After each U.S. decennial census and after public hearings, the Governor prepares a plan setting forth legislative district boundaries. This plan must conform to requirements of the Maryland Constitution (Const., Art. III, secs. 2, 3, 4). The Governor presents the plan to the Senate President and the House Speaker. They, in turn, introduce the plan as a joint resolution to the General Assembly by the first day of the regular legislative session in the second year following every federal census. Prior to the regular session, the Governor may call a special legislative session in which to present the plan.
Miller Senate Office Building, 11 Bladen St. Annapolis, Maryland, January 2014. Photo by Diane F. Evartt.
The Constitution also provides for judicial review. Upon petition of any registered voter, the Court of Appeals may review the legislative districting of the State and may grant appropriate relief, if it finds that State districting does not conform to requirements of the federal or Maryland constitutions.
Since it was considered ". . . desirable that the full, free and fair voice of the people should be expressed in their choice of the functionaries of government," for the 1800 election, each county and Baltimore City were divided into several election districts to allow citizens a polling site nearer their place of residence (Chapter 115, Acts of 1798). These newly formed election districts were contained within the boundaries of a county or Baltimore City. Indeed, subsequent redistricting was confined to these borders until 1965, when election districts first crossed county boundary lines.
Representation by Place. Prior to statewide apportionment, legislative districts were local geographic areas. They were defined within the boundaries of individual counties or Baltimore City - Maryland's units of local government. Geographic representation gave each county, rural or suburban, an equal vote regardless of population. Place, for the most part, determined representation, certainly in the State Senate.
From the first popular election for senators in 1838, each county was allotted one senator. Nonetheless, Baltimore City was granted one senator for each of its legislative districts.
Representation by Population. With the exception of Baltimore City, population had no bearing on the number of senators until 1965. Apportionment for electing delegates, however, was influenced by population, and population was to become the basis of representation. Yet, dividing each county and Baltimore City into legislative districts did not produce districts of equal population.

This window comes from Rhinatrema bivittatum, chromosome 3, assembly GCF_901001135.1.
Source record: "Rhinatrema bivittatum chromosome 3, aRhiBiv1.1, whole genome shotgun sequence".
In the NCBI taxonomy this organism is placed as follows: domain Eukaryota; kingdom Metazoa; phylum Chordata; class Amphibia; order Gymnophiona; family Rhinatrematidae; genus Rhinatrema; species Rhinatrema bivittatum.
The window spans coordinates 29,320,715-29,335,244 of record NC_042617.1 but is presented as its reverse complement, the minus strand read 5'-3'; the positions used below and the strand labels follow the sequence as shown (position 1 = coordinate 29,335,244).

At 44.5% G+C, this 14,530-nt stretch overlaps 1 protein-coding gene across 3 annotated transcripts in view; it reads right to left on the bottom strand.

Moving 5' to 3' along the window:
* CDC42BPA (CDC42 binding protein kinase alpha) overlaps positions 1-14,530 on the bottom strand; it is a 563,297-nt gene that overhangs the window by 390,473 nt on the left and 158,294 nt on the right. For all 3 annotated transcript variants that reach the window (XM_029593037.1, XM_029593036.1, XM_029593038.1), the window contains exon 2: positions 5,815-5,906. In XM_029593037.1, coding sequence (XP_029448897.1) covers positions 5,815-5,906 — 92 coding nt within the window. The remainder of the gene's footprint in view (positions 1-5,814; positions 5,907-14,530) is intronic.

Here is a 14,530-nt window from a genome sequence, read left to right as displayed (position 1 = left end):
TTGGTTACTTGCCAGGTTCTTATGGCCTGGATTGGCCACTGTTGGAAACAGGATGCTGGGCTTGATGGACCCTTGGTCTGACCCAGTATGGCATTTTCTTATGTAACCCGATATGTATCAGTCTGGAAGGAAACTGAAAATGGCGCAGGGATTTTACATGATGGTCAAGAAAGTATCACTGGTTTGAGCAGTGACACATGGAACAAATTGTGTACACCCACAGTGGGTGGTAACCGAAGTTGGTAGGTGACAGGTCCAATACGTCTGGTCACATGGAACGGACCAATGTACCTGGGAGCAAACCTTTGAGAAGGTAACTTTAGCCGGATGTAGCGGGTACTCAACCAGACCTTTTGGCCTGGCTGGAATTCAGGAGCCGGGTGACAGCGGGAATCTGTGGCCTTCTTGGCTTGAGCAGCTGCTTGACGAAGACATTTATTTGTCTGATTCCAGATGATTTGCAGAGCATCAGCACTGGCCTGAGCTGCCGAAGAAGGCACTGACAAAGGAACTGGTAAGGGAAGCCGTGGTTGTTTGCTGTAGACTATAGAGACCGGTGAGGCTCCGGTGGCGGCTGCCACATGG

Division of State into Legislative Districts. To attain legislative districts of comparable population size, it became necessary to apportion not by individual counties and Baltimore City but across the entire State. In 1965, when "senatorial districts" were drawn to bring Maryland closer to the principle of "one person, one vote" (established in 1964 by the U.S. Supreme Court ruling in Reynolds v. Sims), some legislative districts for the first time encompassed two or more counties' voters.
Not until 1974 did voters elect all members of the General Assembly - both delegates and senators - on the basis of equal representation by population. Legislative districts reflecting this change were formed by a statewide apportionment, instituted by a 1972 Constitutional amendment that allowed districts to encompass part of a county, parts of adjoining counties, an entire county, or more than one county. Ratified by the voters on November 7, 1972, this amendment divided Maryland into 47 districts for the election of the 47 senators and 141 delegates who constitute the 188 members of the General Assembly (Chapter 363, Acts of 1972). This first statewide apportionment for the election of both houses of the General Assembly set standards which remain today. Each district must consist of adjoining territory, be compact in form, and of equal population.
Voters in each legislative election district choose one senator to represent them in the Senate; the number of delegates representing them in the House of Delegates varies from one to two to three, depending upon how their district was subdivided. Each district may be divided into three delegate subdistricts or one multi-member delegate subdistrict (Const., Art. III, secs. 1-4). In legislative election districts that are not subdivided, voters elect three delegates to represent them in the House of Delegates. Those voters who reside in subdistricts elect either one or two delegates, depending upon how the subdistricting was done. In districts that contain more than two counties or parts of more than two counties and where the delegates are elected at large by the voters of the entire district, no county or part of a county is allowed to have more than one resident delegate.
The Governor presented the Legislative Reapportionment Plan of 1982 to the General Assembly on January 13, 1982, pursuant to Article III, section 5, of the Constitution. The Plan became law on February 26, 1982 (Joint Resolution no. 1, Acts of 1982). This second statewide apportionment retained 47 legislative districts but redefined their boundaries. The third statewide apportionment of 1992, the fourth statewide apportionment of 2002, and the fifth statewide apportionment of 2012 also retained 47 legislative districts and redefined their boundaries.
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